The ceaseless catastrophising of the climatists has also constrained this discussion in very bizarre ways. It concentrates attention on the harms of emissions, while ignoring the overwhelming advantages fossils fuels confer. We don’t just emit for fun or out of carelessness. Billions and billions would die of famine and disease were we to Just Stop Oil. It also seems highly probable that, whatever harms may come from warming, we will need fossil fuel-enabled technologies to mitigate them.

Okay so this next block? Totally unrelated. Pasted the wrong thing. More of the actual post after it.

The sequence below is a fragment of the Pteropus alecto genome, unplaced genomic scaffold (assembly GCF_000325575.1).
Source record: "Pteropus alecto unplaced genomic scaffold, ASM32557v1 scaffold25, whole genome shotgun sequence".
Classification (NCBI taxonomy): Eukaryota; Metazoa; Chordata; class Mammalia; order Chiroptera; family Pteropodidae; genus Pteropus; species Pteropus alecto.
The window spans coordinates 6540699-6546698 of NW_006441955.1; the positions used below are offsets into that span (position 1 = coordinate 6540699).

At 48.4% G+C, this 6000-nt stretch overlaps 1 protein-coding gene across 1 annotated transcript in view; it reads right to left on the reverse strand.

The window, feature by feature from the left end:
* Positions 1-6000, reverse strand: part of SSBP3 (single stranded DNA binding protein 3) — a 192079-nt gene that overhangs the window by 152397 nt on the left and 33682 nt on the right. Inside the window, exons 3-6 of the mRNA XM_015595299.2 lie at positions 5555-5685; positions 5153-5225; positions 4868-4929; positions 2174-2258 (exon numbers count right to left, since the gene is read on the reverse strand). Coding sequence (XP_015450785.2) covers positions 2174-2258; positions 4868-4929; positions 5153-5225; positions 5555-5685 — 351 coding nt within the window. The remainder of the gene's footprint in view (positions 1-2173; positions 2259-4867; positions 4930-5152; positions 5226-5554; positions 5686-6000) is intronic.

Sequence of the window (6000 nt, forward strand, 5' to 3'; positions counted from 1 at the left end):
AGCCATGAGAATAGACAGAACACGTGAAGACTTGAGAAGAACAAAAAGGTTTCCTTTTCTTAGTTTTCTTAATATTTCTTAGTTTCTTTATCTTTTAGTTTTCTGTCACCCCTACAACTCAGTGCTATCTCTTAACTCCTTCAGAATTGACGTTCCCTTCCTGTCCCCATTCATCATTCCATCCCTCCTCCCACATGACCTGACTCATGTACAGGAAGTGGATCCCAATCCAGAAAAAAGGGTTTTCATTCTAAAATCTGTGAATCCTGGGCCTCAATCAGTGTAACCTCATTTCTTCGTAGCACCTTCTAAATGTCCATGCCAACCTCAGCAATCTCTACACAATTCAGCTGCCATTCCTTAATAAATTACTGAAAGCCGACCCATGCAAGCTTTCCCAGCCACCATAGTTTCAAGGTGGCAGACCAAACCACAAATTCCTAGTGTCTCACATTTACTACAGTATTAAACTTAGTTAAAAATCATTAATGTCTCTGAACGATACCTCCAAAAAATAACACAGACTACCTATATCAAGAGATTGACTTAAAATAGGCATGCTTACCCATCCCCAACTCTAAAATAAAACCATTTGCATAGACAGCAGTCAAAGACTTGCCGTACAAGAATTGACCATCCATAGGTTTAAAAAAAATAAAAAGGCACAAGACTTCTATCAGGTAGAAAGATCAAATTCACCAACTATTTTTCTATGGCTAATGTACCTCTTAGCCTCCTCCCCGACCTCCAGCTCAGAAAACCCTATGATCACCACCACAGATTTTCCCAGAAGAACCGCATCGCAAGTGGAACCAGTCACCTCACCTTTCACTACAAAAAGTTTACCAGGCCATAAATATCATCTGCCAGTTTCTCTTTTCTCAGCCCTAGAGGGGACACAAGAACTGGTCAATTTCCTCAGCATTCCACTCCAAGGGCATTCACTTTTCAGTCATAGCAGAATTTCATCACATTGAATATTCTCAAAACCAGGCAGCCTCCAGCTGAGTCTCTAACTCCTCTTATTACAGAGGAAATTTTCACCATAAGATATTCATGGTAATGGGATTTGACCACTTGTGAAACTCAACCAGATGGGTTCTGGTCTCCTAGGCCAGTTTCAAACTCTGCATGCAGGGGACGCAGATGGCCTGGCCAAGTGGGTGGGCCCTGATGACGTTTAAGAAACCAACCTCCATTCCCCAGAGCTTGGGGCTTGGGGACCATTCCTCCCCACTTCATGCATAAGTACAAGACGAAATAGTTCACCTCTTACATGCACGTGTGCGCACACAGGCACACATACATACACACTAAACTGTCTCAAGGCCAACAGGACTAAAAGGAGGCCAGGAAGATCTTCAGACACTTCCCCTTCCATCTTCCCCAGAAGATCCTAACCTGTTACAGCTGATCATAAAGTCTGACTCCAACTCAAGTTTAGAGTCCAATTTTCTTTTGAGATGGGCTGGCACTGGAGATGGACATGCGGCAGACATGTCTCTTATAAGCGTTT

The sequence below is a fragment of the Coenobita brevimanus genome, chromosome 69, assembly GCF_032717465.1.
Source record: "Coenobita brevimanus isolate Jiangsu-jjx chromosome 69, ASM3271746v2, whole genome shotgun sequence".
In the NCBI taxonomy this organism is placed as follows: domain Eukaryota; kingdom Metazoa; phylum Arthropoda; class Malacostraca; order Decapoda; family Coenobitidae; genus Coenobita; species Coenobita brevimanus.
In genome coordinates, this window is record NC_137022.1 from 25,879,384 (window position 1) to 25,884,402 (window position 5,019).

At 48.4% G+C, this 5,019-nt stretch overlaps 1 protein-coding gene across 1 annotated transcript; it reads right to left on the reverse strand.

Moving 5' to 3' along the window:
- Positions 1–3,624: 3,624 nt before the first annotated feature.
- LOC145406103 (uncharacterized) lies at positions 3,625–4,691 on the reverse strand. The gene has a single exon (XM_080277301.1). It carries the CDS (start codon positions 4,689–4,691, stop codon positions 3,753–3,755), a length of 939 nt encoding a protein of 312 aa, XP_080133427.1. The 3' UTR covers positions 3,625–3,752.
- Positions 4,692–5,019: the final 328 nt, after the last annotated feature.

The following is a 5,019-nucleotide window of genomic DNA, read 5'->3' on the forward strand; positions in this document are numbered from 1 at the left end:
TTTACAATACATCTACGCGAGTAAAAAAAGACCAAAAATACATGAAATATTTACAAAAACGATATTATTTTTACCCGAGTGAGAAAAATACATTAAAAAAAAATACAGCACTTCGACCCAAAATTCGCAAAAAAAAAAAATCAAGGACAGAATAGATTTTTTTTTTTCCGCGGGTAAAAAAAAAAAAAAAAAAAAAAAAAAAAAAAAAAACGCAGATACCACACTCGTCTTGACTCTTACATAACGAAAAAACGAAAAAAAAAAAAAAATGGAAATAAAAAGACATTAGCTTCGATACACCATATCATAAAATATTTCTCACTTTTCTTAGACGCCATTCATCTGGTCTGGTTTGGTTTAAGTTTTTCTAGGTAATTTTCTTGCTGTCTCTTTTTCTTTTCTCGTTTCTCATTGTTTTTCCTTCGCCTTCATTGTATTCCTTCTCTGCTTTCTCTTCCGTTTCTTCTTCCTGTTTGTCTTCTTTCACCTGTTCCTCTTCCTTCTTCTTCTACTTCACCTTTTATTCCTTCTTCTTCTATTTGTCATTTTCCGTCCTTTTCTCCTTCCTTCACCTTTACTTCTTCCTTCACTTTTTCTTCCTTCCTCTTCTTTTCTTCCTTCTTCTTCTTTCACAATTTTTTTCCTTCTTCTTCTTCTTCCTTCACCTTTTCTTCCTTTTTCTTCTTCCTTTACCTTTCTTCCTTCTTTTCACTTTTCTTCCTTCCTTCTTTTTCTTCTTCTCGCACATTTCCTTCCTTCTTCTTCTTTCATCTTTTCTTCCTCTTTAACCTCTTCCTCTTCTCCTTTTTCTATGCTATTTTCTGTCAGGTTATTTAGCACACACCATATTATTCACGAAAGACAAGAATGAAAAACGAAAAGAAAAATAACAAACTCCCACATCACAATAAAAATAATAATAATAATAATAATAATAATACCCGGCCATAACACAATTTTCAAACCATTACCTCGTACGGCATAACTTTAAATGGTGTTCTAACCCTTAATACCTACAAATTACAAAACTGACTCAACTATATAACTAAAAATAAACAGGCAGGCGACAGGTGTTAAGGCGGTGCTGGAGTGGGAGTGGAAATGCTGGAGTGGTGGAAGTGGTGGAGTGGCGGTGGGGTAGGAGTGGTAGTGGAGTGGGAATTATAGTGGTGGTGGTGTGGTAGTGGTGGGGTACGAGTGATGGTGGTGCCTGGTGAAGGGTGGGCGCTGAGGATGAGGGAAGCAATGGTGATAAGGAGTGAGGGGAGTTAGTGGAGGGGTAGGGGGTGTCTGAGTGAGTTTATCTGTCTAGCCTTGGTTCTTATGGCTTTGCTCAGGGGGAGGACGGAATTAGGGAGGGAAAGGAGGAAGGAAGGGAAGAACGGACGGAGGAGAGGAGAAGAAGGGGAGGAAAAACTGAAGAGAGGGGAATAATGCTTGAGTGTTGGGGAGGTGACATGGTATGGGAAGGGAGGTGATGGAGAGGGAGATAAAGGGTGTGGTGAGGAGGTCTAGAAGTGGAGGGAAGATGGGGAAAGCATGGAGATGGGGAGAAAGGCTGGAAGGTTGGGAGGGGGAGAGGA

Finally, I have thought for a long time about a phenomenon I propose to christen the Incitement to Compatible Opposition. Specific regime doctrines have a way of calling forth opposition that is strangely compatible with orthodox premises. This was my concern about some of the ‘early treatments’ critique that emerged during the pandemic. Here was a whole discourse that confirmed wide aspects of establishment mythology about Covid-19 – namely that it was a serious and unique threat requiring unique medical interventions. Once you have accepted these premises, you’re along for the ride, because we control neither The Science nor the solutions it dreams up. I am very eager to avoid similar traps where climatism is concerned. It’s totally appropriate to scrutinise the empirical assertions of the climateers, but it’s equally important to recognise that the force we’re confronting here is political more than it is scientific. We can’t just argue that climate policies are bad because anthropogenic global warming isn’t real; in this universe we don’t get to determine what is considered real. We have to insist that climate policies are bad whether or not anthropogenic global warming is a thing, just like pandemic restrictions were bad whether or not they had any prospect of stopping Covid. This case is also a much clearer and easier one to make, which is why the regime would much rather deboonk their fabled (and, at least in their construction, compatibly opposed) “climate deniers.”